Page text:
A Closer Look & Assembly
Since the enclosure ships opened up already, you can clearly see the insides. Rosewill did not cover up the PCB with any kind of protective plastic, so you have to watch out when installing the hard drive. An air vent in front allows for cool air to enter the enclosure, while a thin 80 mm fan expells it out of the chassis and keeps the drive cool in the process. You will not find any openings on the other side panel, just a print of the SATA logo along with some legal text.
The connectivity of the RX358 is nothing out of the ordinary. You have the power plug along with the USB 3.0 connector. There is a large power switch, so that you can actually turn the entire unit off when not in use. An additional, tiny switch allows you to toggle the LED lighting as well, which is a great little option.
As mentioned before, the inner fan is 80 mm in diameter and is screwed into the frame with the help of a plastic contraption. If you look closely, you can see two wires running from the cooling unit, which means that it is by no means temperature controlled. The PCB is rather large and employs an "asmedia ASM 1051", which is actually capable of SATA I, II and 6 Gb/s according to the asmedia website, but Rosewill does not advertise that fact anywhere.
To install the hard drive, you need to remove both plastic side panels, place the drive in the bottom tray and secure it with the provided screws. To close things up, replace the black side panels, screw them down and place the solid cover back unto the entire unit with the included special screws.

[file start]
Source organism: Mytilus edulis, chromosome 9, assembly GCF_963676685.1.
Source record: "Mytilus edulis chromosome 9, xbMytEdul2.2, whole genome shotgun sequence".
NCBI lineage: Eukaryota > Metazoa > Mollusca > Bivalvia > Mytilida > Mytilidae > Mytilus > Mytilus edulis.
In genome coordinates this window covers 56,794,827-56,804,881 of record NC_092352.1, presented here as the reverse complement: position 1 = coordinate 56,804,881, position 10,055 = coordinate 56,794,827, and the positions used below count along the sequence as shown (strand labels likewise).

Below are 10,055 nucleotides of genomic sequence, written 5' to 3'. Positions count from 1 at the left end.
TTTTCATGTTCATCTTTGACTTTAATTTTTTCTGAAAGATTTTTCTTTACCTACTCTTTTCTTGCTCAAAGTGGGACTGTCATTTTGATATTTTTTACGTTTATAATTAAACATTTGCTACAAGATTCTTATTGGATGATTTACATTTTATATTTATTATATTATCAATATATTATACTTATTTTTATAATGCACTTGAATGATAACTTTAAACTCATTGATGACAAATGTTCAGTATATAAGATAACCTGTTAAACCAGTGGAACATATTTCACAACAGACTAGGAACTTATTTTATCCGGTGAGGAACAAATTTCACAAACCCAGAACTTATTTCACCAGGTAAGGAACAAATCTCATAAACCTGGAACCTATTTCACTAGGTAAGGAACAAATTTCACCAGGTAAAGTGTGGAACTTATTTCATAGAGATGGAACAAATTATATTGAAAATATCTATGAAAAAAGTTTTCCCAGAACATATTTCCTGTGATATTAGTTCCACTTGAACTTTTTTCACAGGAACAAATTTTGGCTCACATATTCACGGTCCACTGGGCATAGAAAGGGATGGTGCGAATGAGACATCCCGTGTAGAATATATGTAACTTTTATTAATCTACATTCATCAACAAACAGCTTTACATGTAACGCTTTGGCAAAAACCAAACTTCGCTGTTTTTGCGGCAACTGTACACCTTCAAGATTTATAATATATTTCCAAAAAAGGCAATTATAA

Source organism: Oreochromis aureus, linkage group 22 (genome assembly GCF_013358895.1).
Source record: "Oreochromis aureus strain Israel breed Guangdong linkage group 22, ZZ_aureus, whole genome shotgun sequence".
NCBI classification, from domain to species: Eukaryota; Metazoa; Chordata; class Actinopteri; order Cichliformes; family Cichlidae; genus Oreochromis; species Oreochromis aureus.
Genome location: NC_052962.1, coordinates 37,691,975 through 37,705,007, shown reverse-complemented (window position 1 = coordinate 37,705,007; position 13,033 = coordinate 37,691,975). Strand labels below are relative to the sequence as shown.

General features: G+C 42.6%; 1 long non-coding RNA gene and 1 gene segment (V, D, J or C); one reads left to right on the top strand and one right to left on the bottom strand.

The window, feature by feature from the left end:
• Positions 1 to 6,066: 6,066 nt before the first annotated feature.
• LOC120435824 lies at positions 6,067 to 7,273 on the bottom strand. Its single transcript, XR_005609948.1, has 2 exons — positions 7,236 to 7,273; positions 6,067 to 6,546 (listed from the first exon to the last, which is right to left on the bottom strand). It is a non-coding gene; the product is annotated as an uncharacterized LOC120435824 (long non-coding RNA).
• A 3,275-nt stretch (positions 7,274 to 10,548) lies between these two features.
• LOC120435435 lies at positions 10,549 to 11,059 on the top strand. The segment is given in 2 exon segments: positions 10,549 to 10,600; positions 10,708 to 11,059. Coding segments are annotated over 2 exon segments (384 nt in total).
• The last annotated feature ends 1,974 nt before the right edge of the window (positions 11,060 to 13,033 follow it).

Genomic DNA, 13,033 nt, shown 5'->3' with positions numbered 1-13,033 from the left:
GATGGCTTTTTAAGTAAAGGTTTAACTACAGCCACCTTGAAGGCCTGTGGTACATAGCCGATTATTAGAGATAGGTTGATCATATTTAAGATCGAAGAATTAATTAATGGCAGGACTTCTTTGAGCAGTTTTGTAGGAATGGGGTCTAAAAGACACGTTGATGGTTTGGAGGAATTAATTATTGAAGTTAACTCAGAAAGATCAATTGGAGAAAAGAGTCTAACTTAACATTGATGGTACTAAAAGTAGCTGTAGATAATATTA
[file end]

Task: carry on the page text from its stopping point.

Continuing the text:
There are two blue LEDs in the front of the chassis. One starts blinking when the hard drive is accessed.
RC-505 USB 3.0 PCIe Card
There is not much to say about the PCIe x1 USB 3.0 Controller. It is of the same variety as most other cards out there. It employs the same black PCB and comes with a pair of USB 3.0 connectors.
The USB plugs are of blue color, as are all USB 3.0 ones. You can easily unscrew the large bracket cover and replace it with the smaller one, making it a good choice for HTPC or SFF units. Power is not supplied through the PCIe x1, instead a Molex connector is required. If you take a close look at the IC, it is the NEC one used on pretty much every USB 3.0 capable mainboard and expansion card on the market nowadays.
Installing the card does not bear any surprises, just plug it in, connect the power and install the drivers. On an unrelated note: Windows 7 does not correctly recognize the NEC controller. The OS actually mistakes it for another device and thus automatically installs the wrong software for it. You have to delete those drivers and immediately apply the correct ones, instead of hitting the "scan for new hardware" button.